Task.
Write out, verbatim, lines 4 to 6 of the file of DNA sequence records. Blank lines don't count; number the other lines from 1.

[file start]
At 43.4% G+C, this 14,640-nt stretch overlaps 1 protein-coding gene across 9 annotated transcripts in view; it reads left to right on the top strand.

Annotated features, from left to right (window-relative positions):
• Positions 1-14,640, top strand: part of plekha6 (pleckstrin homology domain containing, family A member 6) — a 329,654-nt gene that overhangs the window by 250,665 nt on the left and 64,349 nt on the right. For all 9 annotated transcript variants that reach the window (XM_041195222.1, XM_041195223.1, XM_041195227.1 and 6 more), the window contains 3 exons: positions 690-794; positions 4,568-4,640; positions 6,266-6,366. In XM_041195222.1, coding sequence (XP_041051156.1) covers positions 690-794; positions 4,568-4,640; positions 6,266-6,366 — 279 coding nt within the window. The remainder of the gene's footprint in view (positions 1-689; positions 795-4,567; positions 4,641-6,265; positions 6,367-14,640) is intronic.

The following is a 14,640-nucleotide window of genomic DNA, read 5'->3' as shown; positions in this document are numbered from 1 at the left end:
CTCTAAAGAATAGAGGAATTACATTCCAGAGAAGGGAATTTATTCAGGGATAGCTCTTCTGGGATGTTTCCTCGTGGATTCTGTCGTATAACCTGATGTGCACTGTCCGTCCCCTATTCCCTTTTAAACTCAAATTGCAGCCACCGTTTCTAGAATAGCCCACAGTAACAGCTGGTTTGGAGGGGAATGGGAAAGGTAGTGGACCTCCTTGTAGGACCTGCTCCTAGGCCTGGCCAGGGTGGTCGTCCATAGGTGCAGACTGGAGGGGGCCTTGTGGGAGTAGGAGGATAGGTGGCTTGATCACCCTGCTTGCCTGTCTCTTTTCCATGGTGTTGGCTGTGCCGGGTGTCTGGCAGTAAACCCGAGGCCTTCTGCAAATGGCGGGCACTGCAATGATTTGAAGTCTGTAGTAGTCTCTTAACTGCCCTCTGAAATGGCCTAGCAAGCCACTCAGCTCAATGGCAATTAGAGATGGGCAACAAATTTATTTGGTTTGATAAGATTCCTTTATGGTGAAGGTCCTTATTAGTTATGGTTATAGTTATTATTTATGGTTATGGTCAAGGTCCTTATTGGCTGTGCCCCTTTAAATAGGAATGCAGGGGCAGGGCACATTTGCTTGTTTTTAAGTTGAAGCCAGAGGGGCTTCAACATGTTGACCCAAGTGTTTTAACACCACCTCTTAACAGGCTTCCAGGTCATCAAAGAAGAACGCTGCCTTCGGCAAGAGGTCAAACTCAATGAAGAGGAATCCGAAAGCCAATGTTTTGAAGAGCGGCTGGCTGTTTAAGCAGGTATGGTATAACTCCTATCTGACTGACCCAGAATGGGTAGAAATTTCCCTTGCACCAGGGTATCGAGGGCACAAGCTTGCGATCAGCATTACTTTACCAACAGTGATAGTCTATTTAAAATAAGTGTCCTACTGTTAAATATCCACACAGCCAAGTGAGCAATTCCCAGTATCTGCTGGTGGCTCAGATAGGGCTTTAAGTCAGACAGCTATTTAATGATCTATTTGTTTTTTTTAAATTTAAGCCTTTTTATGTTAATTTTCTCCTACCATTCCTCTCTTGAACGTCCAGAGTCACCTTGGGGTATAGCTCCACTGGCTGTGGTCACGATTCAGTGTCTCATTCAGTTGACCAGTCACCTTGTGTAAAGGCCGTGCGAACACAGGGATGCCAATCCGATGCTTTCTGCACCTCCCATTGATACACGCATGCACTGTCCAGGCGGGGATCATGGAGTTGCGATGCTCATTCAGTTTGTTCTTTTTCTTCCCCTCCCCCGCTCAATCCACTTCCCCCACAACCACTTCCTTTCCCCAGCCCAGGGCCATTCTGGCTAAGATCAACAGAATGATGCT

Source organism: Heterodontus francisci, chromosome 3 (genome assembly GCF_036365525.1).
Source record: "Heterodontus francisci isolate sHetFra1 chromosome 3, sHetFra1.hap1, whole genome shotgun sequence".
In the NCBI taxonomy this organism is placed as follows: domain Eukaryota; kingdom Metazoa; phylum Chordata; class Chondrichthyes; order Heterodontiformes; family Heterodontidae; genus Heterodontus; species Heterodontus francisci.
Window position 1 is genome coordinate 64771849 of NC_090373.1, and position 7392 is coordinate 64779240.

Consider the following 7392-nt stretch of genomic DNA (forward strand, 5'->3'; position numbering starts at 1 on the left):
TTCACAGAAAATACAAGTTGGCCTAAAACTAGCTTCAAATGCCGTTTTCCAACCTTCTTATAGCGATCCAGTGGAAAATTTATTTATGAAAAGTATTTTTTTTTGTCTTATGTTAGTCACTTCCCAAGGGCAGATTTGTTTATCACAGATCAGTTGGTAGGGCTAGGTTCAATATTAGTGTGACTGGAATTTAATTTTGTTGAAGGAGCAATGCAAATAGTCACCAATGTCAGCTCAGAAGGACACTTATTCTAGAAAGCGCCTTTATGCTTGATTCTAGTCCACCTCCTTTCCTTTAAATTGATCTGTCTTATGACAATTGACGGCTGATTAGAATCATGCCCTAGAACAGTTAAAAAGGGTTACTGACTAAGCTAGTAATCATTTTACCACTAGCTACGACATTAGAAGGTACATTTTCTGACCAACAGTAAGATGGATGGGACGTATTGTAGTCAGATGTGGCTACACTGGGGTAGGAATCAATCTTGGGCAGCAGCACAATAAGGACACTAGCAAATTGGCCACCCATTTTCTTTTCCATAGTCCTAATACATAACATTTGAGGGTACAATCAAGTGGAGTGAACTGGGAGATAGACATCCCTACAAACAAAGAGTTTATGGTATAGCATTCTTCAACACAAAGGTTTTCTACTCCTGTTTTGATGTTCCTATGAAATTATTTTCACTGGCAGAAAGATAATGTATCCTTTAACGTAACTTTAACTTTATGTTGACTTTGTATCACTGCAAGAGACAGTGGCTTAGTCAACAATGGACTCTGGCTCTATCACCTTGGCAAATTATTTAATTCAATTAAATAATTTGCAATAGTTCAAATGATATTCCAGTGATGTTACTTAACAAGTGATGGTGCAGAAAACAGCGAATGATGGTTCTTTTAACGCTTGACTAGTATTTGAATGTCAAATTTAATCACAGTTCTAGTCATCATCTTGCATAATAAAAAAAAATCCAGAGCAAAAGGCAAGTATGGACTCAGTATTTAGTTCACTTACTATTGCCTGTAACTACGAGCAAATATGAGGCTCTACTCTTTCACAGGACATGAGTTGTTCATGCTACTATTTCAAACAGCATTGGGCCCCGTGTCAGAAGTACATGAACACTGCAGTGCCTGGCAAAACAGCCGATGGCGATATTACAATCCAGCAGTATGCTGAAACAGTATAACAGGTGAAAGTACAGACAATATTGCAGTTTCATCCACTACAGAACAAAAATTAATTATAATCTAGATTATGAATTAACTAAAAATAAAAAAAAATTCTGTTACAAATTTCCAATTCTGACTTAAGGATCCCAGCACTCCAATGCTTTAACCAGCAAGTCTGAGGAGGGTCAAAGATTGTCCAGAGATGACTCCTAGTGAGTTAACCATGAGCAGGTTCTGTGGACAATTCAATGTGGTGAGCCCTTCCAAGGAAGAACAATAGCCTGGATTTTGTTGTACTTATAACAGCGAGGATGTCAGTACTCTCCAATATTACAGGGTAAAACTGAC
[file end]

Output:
The following is a 14,640-nucleotide window of genomic DNA, read 5'->3' as shown; positions in this document are numbered from 1 at the left end:
CTCTAAAGAATAGAGGAATTACATTCCAGAGAAGGGAATTTATTCAGGGATAGCTCTTCTGGGATGTTTCCTCGTGGATTCTGTCGTATAACCTGATGTGCACTGTCCGTCCCCTATTCCCTTTTAAACTCAAATTGCAGCCACCGTTTCTAGAATAGCCCACAGTAACAGCTGGTTTGGAGGGGAATGGGAAAGGTAGTGGACCTCCTTGTAGGACCTGCTCCTAGGCCTGGCCAGGGTGGTCGTCCATAGGTGCAGACTGGAGGGGGCCTTGTGGGAGTAGGAGGATAGGTGGCTTGATCACCCTGCTTGCCTGTCTCTTTTCCATGGTGTTGGCTGTGCCGGGTGTCTGGCAGTAAACCCGAGGCCTTCTGCAAATGGCGGGCACTGCAATGATTTGAAGTCTGTAGTAGTCTCTTAACTGCCCTCTGAAATGGCCTAGCAAGCCACTCAGCTCAATGGCAATTAGAGATGGGCAACAAATTTATTTGGTTTGATAAGATTCCTTTATGGTGAAGGTCCTTATTAGTTATGGTTATAGTTATTATTTATGGTTATGGTCAAGGTCCTTATTGGCTGTGCCCCTTTAAATAGGAATGCAGGGGCAGGGCACATTTGCTTGTTTTTAAGTTGAAGCCAGAGGGGCTTCAACATGTTGACCCAAGTGTTTTAACACCACCTCTTAACAGGCTTCCAGGTCATCAAAGAAGAACGCTGCCTTCGGCAAGAGGTCAAACTCAATGAAGAGGAATCCGAAAGCCAATGTTTTGAAGAGCGGCTGGCTGTTTAAGCAGGTATGGTATAACTCCTATCTGACTGACCCAGAATGGGTAGAAATTTCCCTTGCACCAGGGTATCGAGGGCACAAGCTTGCGATCAGCATTACTTTACCAACAGTGATAGTCTATTTAAAATAAGTGTCCTACTGTTAAATATCCACACAGCCAAGTGAGCAATTCCCAGTATCTGCTGGTGGCTCAGATAGGGCTTTAAGTCAGACAGCTATTTAATGATCTATTTGTTTTTTTTAAATTTAAGCCTTTTTATGTTAATTTTCTCCTACCATTCCTCTCTTGAACGTCCAGAGTCACCTTGGGGTATAGCTCCACTGGCTGTGGTCACGATTCAGTGTCTCATTCAGTTGACCAGTCACCTTGTGTAAAGGCCGTGCGAACACAGGGATGCCAATCCGATGCTTTCTGCACCTCCCATTGATACACGCATGCACTGTCCAGGCGGGGATCATGGAGTTGCGATGCTCATTCAGTTTGTTCTTTTTCTTCCCCTCCCCCGCTCAATCCACTTCCCCCACAACCACTTCCTTTCCCCAGCCCAGGGCCATTCTGGCTAAGATCAACAGAATGATGCT

Source organism: Heterodontus francisci, chromosome 3 (genome assembly GCF_036365525.1).